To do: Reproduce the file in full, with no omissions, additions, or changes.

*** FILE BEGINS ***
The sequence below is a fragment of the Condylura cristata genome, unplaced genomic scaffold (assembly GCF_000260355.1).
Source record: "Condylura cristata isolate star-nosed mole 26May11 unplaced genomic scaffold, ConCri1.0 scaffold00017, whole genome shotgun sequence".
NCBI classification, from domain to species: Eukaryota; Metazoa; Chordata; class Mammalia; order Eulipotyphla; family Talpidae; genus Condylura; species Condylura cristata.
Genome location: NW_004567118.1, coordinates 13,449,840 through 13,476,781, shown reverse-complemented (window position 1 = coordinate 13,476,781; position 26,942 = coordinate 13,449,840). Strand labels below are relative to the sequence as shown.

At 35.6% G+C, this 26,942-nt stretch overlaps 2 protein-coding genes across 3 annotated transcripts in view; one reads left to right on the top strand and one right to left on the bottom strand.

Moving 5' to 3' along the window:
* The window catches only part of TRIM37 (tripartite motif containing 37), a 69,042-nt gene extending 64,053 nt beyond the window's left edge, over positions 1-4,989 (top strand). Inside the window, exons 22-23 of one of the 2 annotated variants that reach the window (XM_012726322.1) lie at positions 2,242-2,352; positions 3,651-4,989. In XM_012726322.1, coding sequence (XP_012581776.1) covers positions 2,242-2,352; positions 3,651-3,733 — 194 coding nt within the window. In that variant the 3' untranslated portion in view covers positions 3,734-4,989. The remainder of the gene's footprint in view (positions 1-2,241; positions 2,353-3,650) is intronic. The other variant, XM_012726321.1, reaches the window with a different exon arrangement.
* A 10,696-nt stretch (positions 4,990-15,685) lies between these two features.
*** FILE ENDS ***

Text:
The sequence below is a fragment of the Condylura cristata genome, unplaced genomic scaffold (assembly GCF_000260355.1).
Source record: "Condylura cristata isolate star-nosed mole 26May11 unplaced genomic scaffold, ConCri1.0 scaffold00017, whole genome shotgun sequence".
NCBI classification, from domain to species: Eukaryota; Metazoa; Chordata; class Mammalia; order Eulipotyphla; family Talpidae; genus Condylura; species Condylura cristata.
Genome location: NW_004567118.1, coordinates 13,449,840 through 13,476,781, shown reverse-complemented (window position 1 = coordinate 13,476,781; position 26,942 = coordinate 13,449,840). Strand labels below are relative to the sequence as shown.

At 35.6% G+C, this 26,942-nt stretch overlaps 2 protein-coding genes across 3 annotated transcripts in view; one reads left to right on the top strand and one right to left on the bottom strand.

Moving 5' to 3' along the window:
* The window catches only part of TRIM37 (tripartite motif containing 37), a 69,042-nt gene extending 64,053 nt beyond the window's left edge, over positions 1-4,989 (top strand). Inside the window, exons 22-23 of one of the 2 annotated variants that reach the window (XM_012726322.1) lie at positions 2,242-2,352; positions 3,651-4,989. In XM_012726322.1, coding sequence (XP_012581776.1) covers positions 2,242-2,352; positions 3,651-3,733 — 194 coding nt within the window. In that variant the 3' untranslated portion in view covers positions 3,734-4,989. The remainder of the gene's footprint in view (positions 1-2,241; positions 2,353-3,650) is intronic. The other variant, XM_012726321.1, reaches the window with a different exon arrangement.
* A 10,696-nt stretch (positions 4,990-15,685) lies between these two features.